Upper Hutt Posse: Tohe (Kia Kaha)

 |   |  1 min read

Upper Hutt Posse: Mana Motuhake
Upper Hutt Posse: Tohe (Kia Kaha)

For quite a while it seemed that the seminal Aotearoa/New Zealand hip-hop outfit Upper Hutt Posse might have been reduced down to Dean Hapeta, who was actually appearing under the name Te Kupu (aka The Word).

But here, on an album which kicks along on the back of staccato, minimalist dubstep beats and huge reggae style bass, the Posse are again at it . . . this time Hapeta and his brother (MC Wiya) from the original line-up, with Dean's 16-year old daughter Ataahua also in attendance. The Posse legacy is being passed on to a new generation.

The album title (Resist) also continues the get up/stand up message which they have carried for over two decades, and the assertion here of Tino Rangatiratanga (Maori sovereignty) is as relevant as ever, and comes with the appropriate punch on Mana Motuhake which sounds like a P-fuelled hip-hop haka (with a pop chorus) over the machine gun beats and synth.

The pace isn't all relentless and there are some subtle melodies here: the spooky Haramai Te Toki references Marley's Crazy Baldheads and ska dubbery; the reggae-influenced Pakanga is in the tradition of the Posse's great E Tu, but Ataahua's vocals bring a charm which is a neat counterpoint to the declaiming; and Mohio right at the end has an ethereal, otherworld quality to it which locates itself somewhere between a marae in distant history and space flight into the hi-tech future.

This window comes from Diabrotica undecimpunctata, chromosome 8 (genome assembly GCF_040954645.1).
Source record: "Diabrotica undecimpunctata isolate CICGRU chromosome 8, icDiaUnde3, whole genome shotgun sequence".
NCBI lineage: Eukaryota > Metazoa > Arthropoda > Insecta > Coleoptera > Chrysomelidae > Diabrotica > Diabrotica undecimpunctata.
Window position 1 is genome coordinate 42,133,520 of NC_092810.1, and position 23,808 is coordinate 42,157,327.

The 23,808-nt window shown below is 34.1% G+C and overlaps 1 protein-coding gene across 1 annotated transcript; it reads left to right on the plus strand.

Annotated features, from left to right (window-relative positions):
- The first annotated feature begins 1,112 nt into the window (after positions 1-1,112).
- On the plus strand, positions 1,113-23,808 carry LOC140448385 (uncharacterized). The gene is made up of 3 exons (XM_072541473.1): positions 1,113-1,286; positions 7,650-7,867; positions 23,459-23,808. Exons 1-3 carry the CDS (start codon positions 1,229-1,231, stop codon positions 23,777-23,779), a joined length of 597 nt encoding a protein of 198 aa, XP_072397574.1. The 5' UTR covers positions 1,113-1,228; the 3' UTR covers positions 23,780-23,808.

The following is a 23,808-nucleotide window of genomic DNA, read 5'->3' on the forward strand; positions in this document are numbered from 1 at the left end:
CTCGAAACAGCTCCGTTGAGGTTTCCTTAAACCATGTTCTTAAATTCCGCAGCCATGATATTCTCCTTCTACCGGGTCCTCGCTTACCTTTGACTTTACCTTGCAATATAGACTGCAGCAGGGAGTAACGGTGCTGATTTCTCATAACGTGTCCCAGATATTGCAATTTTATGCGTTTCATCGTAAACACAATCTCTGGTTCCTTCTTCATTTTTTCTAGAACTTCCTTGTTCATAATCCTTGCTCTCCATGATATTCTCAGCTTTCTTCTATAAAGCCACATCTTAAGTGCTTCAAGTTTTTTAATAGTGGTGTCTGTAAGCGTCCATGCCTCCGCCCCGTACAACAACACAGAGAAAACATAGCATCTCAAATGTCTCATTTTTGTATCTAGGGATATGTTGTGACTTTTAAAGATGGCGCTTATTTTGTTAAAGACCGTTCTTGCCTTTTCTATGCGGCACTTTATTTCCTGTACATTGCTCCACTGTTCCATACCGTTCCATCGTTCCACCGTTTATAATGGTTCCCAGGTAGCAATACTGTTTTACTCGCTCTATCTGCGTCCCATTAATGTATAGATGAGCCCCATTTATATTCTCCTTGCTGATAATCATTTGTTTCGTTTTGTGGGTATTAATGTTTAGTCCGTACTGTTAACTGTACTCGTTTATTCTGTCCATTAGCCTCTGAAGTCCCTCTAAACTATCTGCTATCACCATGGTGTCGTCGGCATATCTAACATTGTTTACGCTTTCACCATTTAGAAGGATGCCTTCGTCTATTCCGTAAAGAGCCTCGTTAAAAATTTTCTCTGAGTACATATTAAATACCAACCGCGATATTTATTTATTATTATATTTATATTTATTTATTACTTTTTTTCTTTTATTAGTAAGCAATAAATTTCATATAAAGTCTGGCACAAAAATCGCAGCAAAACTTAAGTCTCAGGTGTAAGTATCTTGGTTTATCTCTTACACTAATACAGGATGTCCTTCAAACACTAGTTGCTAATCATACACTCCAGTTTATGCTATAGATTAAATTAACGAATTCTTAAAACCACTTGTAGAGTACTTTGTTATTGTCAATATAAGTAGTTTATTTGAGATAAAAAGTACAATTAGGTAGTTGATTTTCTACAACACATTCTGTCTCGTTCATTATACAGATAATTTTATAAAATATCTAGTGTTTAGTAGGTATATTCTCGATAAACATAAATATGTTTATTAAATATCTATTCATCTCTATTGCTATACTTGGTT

Being largely in te reo (Maori) might put this beyond the reach of some, but as mentioned previously when writing about Hapeta/Posse that is rarely a problem: the urgency of Te Kupu's delivery and the way he references significant events/figures/beliefs/Maori politics means there is more familirity than many would think.

This is a musical departure for the Posse, but in bringing in these sparking, flinty beats (mixed and mastered by Chris Chetwin at Kog) they have sounded contemporary once more.

No mean feat after all these years. 

Share It

Your Comments

post a comment

More from this section   Music articles index

Timothy Blackman: I've Never Lived (Home Alone)

Timothy Blackman: I've Never Lived (Home Alone)

Singer-songtwriter Blackman appeared at Elsewhere previously with his very interesting EP Modern Sprawl, and this is his short (half an hour) nine-song debut album recorded in  Berlin in... > Read more

The Renderers: Monsters and Miasma (Last Visible Dog)

The Renderers: Monsters and Miasma (Last Visible Dog)

Once known as “the only country band on Flying Nun" (Trail of Tears in 90, their sole album for the label), this on-going project of Brian and Maryrose Crook has progressively taken a... > Read more

Elsewhere at Elsewhere

Guy Davis: Skunkmello (Red House)

Guy Davis: Skunkmello (Red House)

Before you look at the title and the cover art -- Davis laughing and surrounded by smoke -- let's get it straight: this isn't a stoner album but (apparently) takes its title from a notorious... > Read more

Joe Ely: Live at Antones (2000)

Joe Ely: Live at Antones (2000)

After Joe Strummer's terrific showing at the Big Day Out in 2000, albums by his old band the Clash got a fair thrashing round my way, especially their sprawling three-album set from 1980,... > Read more